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The rectangular coordinates of the point P are (4, 3). What are the polar coordinates of this point?
Graph the point P and draw the triangle:
We need to find r and θ.
We use the Pythagorean theorem to find the hypotenuse:
To find θ we use the definition of the tangent function.
The polar coordinates of P are
(r, θ) = (5, 0.644).
The polar coordinates of the point Q are . What are the rectangular coordinates of Q?
It's always to wise to start by graphing the point and drawing a triangle:
We need to find x and y. To find y we use
To find x we use
The rectangular coordinates of Q are
If the point in question is on one of the axes, there's no need to draw a triangle because we can look and see what's going on.
What are the polar coordinates of the point with rectangular coordinates (5, 0)?
The point lies on the x-axis:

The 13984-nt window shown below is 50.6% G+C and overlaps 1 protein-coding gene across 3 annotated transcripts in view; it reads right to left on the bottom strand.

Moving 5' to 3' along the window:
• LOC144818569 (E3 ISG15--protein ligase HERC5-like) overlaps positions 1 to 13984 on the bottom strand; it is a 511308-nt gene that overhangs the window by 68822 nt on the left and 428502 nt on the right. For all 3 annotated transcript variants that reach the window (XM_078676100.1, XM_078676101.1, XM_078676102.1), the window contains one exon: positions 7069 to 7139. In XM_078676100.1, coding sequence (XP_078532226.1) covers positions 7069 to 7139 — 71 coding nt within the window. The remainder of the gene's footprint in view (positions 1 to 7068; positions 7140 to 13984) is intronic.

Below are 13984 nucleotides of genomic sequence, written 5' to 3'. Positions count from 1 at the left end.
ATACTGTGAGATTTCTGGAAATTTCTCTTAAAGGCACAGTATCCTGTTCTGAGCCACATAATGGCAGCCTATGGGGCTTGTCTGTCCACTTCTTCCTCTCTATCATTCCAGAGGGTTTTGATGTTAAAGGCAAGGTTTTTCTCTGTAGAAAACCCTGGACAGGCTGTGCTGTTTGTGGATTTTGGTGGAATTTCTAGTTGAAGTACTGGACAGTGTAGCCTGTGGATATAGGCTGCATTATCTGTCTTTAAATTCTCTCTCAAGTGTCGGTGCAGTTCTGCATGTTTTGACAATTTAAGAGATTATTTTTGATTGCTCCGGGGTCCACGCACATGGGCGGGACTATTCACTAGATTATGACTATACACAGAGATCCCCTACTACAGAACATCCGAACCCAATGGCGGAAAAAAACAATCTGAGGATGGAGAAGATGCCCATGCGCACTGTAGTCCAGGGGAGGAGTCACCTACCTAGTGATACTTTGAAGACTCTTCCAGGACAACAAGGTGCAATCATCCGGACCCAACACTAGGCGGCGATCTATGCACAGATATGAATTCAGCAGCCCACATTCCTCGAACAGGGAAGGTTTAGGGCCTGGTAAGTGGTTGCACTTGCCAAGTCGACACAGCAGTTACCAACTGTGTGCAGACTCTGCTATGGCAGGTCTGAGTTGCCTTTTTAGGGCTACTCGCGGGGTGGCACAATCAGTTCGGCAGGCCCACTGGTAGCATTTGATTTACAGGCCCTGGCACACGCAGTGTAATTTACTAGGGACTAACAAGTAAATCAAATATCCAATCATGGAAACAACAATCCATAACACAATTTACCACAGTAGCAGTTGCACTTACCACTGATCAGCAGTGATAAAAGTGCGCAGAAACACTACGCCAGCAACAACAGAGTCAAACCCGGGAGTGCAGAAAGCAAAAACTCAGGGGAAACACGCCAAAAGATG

Since the point is on the positive side of the x-axis, we can take θ = 0. Since the point is a distance of 5 from the origin, r must be 5. The polar coordinates are
(r, θ) = (5, 0). They're exactly the same as the rectangular coordinates!
Translate the rectangular coordinates (-4, -4) into polar coordinates.
This point is in the third quadrant:
When we translate into polar coordinates, r should be positive and θ should be between π and .
Here's the useful triangle:
We find the magnitude r by finding the hypotenuse of the triangle:
Then we find the direction θ by finding the reference angle α and adding π:
The polar representation of the point is
This is in the correct quadrant, so it's a perfectly reasonable answer.
Translate the polar coordinates into rectangular coordinates.
This point is in the fourth quadrant, which means the rectangular coordinates should have x > 0 and y < 0.
We know that
We do mean θ here, not some reference angle.
y = r sin θ.
x = r cos θ.
To find x and y, we plug the values and into these equations.